‘Will­ing to take the hits’ for speak­ing out against the GOP re­peal bill

Modern Healthcare - - Q & A -

“His­tor­i­cally, al­most ev­ery ac­tion re­lated to health­care has been to ex­pand ac­cess. . . . I’ve never seen leg­is­la­tion get this far to take ac­cess away.”

Robert Do­herty, the long-time chief lob­by­ist of the Amer­i­can Col­lege of Physi­cians, has drawn at­ten­tion for his out­spo­ken crit­i­cism of the House Repub­li­can leg­is­la­tion to re­peal and re­place the Af­ford­able Care Act.

Do­herty is se­nior vice pres­i­dent for gov­ern­ment af­fairs at the Philadel­phia-based ACP, which rep­re­sents 148,000 in­ternists and in­ter­nal med­i­cal sub­spe­cial­ists. He spoke with Mod­ern Health­care se­nior re­porter Har­ris Meyer on May 4, min­utes af­ter the House passed the Amer­i­can Health Care Act, or AHCA. He de­scribed his or­ga­ni­za­tion’s ob­jec­tions to the House bill and its plans to lobby the Sen­ate to pre­serve the ACA’s in­sur­ance cov­er­age ex­pan­sions. The fol­low­ing is an edited tran­script.

Mod­ern Health­care: What’s your im­me­di­ate re­sponse to the House pas­sage of the AHCA?

Robert Do­herty: It’s pre­ma­ture for the Repub­li­cans to take a vic­tory lap on their health­care bill. It’s not a vic­tory for pa­tients at all. It rolls back cov­er­age for mil­lions of peo­ple. Get­ting leg­is­la­tion like this through the Sen­ate will be tough sled­ding.

House Repub­li­cans dis­re­garded views of physi­cians, nurses and other front-line providers to pass this ter­ri­ble leg­is­la­tion. We have sent a let­ter to sen­a­tors ask­ing them to put aside this flawed bill and start over on bi­par­ti­san re­forms to im­prove rather than harm pa­tient care.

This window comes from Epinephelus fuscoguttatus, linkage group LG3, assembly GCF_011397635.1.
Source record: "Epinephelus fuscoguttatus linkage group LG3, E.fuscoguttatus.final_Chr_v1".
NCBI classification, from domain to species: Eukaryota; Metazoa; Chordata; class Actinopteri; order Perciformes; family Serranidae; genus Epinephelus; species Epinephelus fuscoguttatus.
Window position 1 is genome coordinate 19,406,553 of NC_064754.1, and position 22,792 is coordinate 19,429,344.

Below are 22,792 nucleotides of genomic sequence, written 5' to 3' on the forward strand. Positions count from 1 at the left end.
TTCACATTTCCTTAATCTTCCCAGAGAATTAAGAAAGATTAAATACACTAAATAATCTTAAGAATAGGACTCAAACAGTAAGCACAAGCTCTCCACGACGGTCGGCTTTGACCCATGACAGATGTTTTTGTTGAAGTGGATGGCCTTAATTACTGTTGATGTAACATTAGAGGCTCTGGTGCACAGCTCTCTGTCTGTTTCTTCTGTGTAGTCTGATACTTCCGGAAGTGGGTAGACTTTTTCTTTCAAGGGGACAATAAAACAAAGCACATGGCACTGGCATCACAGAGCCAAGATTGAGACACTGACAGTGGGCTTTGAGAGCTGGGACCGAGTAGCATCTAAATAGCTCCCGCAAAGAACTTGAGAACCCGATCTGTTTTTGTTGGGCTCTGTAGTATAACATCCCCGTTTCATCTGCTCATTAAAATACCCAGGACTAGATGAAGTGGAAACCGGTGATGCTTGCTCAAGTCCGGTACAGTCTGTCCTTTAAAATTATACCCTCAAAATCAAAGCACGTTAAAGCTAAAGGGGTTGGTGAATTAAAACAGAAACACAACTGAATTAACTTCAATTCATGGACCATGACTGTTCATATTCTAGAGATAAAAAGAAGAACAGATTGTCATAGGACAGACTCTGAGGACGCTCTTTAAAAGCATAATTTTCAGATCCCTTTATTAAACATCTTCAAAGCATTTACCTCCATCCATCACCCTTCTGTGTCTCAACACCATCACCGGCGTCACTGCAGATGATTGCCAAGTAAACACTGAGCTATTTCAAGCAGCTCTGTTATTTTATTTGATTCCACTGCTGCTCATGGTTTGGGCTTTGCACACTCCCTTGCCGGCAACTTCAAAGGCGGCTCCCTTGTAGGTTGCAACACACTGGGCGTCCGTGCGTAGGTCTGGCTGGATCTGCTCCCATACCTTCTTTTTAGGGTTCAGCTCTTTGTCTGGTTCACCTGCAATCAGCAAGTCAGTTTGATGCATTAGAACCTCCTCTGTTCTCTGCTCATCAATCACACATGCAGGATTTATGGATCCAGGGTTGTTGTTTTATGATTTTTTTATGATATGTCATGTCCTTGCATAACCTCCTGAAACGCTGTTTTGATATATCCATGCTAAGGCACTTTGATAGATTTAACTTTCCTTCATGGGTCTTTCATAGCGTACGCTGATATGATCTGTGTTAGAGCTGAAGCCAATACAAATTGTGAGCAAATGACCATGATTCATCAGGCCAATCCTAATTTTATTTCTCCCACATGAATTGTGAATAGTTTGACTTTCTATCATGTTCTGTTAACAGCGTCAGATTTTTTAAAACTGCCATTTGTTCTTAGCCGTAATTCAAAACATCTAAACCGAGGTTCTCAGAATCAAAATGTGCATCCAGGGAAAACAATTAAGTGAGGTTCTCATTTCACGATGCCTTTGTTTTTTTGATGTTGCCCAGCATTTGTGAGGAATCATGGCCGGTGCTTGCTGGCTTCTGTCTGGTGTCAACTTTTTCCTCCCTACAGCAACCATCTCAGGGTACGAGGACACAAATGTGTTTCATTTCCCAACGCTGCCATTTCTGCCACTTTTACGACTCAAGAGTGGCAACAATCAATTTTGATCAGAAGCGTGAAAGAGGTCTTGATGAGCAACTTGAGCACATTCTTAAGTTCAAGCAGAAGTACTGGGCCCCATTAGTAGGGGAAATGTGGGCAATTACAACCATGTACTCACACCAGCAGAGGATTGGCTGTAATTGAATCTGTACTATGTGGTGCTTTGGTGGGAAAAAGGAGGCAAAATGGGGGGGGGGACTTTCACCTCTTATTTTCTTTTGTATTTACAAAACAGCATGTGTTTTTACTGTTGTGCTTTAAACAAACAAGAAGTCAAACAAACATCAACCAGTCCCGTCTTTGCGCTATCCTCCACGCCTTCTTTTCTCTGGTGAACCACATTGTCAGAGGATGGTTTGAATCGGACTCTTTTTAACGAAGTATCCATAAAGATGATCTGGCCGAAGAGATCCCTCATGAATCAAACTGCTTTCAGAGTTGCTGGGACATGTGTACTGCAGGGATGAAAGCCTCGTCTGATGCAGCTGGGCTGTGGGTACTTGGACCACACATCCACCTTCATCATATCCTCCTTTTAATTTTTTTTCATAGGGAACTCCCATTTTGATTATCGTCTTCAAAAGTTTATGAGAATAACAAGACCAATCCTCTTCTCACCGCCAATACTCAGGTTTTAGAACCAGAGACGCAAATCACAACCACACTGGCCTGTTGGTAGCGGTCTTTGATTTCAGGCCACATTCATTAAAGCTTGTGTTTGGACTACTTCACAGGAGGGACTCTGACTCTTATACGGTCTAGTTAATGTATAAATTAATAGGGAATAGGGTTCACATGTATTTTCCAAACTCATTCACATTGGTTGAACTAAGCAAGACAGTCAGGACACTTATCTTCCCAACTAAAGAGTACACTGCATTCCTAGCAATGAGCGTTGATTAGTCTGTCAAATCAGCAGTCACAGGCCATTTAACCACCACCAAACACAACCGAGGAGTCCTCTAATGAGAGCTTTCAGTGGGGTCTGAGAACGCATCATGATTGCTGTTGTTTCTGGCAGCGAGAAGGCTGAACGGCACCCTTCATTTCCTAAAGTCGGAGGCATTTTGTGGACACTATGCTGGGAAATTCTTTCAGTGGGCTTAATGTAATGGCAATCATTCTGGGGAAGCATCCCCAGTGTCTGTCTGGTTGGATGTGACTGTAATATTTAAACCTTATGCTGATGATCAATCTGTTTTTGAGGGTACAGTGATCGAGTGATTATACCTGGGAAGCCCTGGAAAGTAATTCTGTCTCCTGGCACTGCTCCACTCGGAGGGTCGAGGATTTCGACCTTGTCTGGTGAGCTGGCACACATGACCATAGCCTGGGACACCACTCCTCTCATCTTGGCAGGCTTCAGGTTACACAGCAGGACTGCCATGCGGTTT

MH: Did you try to work with House Repub­li­cans on the bill?

Do­herty: Go­ing back to Jan­uary, we said we’d love to have a con­ver­sa­tion about im­prov­ing the ACA, which is not a per­fect bill by any means. We got no re­sponse. There was ab­so­lutely no ef­fort to en­gage with us and other groups rep­re­sent­ing front-line clin­i­cians. The Repub­li­cans were so dead­set on re­peal­ing the ACA that they weren’t will­ing to have a con­ver­sa­tion about im­prov­ing it.

MH: What are the AHCA pro­vi­sions that most con­cern your or­ga­ni­za­tion?

Do­herty: It’s hard to tease out one be­cause the whole bill is so aw­ful for pa­tient care. At the top of the list is the dam­age it does to Med­i­caid. If the feds cut their con­tri­bu­tion by 25%, the only way states can make up for that is by re­duc­ing el­i­gi­bil­ity and ben­e­fits, rais­ing taxes, cut­ting provider pay­ments or cut­ting other pro­grams.

The bill also phases out the Med­i­caid ex­pan­sion. With­out the higher fed­eral con­tri­bu­tion, the vast ma­jor­ity of ex­pan­sion states will have no choice but to end the pro­gram. That’s un­ac­cept­able.

It guts the ACA’s con­sumer pro­tec­tions in terms of pre-ex­ist­ing con­di­tions and es­sen­tial health ben­e­fits. In­sur­ers might no longer be re­quired to cover chemo­ther­apy or child­birth or sub­stance abuse treat­ment or physi­cian and hospi­tal vis­its or pre­scrip­tion drugs. In­sur­ers could base pre­mi­ums on pre­ex­ist­ing con­di­tions, and that would make cov­er­age un­af­ford­able.

The bill pro­vides some fund­ing that states could use for high-risk pools, but all the anal­y­sis we’ve seen is that the dol­lars don’t come close to pro­vid­ing af­ford­able cov­er­age for those with pre­ex­ist­ing con­di­tions.